May your efforts in this direction always be sustained by inflexible integrity of conduct, in the midst of the professional problems that you meet. But even more, may they be inspired by a desire to help those who are most in need, so that your service will be ruled by the criteria of justice and truth, of freedom and integrity, and be crowned with love. Remember always that as Christians you are called to live in accordance with the principles that you have learned from Christ and his Church. You are called to live upright lives consistent with your Gospel principles.

John Paul II returned to the Philippines in 1995 to preside over the World Youth Day in Manila.

Pope John Paul II at the University of Santo Tomas in 1995.
Pope John Paul II at the University of Santo Tomas in 1995.


Upon his arrival on Jan. 12, 1995, he said:

For a long time I have looked forward to stepping on to Philippine soil once more. The Filipino people are never far from my mind and heart, and I reach out to embrace each one with esteem and affection. We are indeed old friends


That second papal visit also provided him a chance to again go to the University of Santo Tomas on Jan. 13, 1995. He told the students of UST and other young people of the Philippines:

Young people of the Philippines, the modern world needs a new kind of young person: it needs men and women who are capable of self–discipline, capable of committing themselves to the highest ideals, ready to change radically the false values which have enslaved so many young people and adults.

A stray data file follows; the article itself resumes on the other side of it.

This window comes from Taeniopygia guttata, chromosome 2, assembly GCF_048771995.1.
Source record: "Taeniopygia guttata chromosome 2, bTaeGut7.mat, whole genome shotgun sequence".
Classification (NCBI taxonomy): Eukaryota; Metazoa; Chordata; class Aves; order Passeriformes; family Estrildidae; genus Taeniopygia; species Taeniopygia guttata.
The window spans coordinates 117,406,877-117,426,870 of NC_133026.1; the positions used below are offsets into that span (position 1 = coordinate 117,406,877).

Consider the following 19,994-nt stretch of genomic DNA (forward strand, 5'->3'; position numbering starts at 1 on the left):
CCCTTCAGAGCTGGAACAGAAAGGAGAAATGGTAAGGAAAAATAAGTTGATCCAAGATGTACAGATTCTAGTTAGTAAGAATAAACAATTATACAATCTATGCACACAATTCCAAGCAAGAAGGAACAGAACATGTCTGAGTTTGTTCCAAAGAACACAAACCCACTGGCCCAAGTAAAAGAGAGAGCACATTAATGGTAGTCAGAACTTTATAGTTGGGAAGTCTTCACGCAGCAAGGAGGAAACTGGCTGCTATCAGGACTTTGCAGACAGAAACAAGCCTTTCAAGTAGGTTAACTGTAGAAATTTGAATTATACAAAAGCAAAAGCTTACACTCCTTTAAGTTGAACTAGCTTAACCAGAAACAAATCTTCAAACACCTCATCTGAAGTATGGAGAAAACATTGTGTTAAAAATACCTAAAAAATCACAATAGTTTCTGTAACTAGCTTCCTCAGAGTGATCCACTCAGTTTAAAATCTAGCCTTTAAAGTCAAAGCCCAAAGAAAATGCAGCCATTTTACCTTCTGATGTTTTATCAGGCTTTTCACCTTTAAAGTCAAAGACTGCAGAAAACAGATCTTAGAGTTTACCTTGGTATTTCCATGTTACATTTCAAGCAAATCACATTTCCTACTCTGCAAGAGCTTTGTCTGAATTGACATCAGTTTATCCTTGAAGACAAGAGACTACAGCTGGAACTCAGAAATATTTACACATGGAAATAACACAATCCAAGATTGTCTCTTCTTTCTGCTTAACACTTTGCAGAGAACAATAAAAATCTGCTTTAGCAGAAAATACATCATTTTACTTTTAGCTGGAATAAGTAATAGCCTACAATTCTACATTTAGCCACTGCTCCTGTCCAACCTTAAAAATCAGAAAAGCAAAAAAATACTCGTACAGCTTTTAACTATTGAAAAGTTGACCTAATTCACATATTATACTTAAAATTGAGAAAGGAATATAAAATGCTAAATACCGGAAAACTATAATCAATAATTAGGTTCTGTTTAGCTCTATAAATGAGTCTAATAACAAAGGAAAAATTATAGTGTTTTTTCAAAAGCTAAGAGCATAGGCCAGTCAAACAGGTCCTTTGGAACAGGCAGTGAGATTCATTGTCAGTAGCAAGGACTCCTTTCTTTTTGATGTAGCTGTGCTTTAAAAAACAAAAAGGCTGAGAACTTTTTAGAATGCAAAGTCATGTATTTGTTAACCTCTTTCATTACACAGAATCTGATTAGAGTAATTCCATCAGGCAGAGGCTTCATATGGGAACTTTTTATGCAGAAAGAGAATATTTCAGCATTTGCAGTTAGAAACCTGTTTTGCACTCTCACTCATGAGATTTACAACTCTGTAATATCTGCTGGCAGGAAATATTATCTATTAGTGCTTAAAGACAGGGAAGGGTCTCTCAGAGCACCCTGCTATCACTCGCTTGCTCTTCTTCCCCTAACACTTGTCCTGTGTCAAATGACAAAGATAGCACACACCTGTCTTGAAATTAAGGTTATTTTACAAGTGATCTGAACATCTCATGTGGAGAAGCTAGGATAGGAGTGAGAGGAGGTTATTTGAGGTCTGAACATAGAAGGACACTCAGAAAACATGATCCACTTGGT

What does the Church look for in Filipino youth? For help in saving your own generation from the futility, frustration and emptiness in which so many of your contemporaries find themselves.


John Paul II presided over what still is the biggest Papal Mass outside of the Vatican, during the World Youth Day on Jan. 14, 1995 at Rizal Park.

He told this to the millions there:

Increasing attention is being given to the cause of human dignity and human rights, and gradually these are being codified and included in legislation both at national and international levels. For this we should be grateful. But the effective and guaranteed observance of respect for human dignity and human rights will be impossible if individuals and communities do not overcome self-interest, fear, greed and the thirst for power.

You are very good young people. It is incredible but it is true. You are indeed very good young people. We need the Filipinos to inspire us. This is true. You are all wonderful.

Before leaving Manila for what was his last visit to the Philippines, John Paul II was not able to hide his special love for our country.


At the airport on Jan. 16, 1995, he clearly expressed his admiration for Filipinos and gave his blessing:

I take with me a thousand images of the Filipino people. I know your desire for greater justice and a better life for yourselves and your children. No one can underestimate the difficulties you face and the hard work that lies ahead. Above all, no one should pull back from the great demand of real and effective solidarity, a new solidarity between individuals, in families and throughout society. There has to be progress in sharing. There has to be a renewed sense of responsibility of everyone for everyone else; we are, each of us, our brother’s keeper.

My parting wish can be none other than the one I expressed for you when I came here almost fourteen years ago: may you always enjoy peace in your hearts and in your homes; may justice and freedom reign throughout your land; and may your families be faithful forever, united in joy and love! May God bless you all! God bless the Philippines! Mabuhay!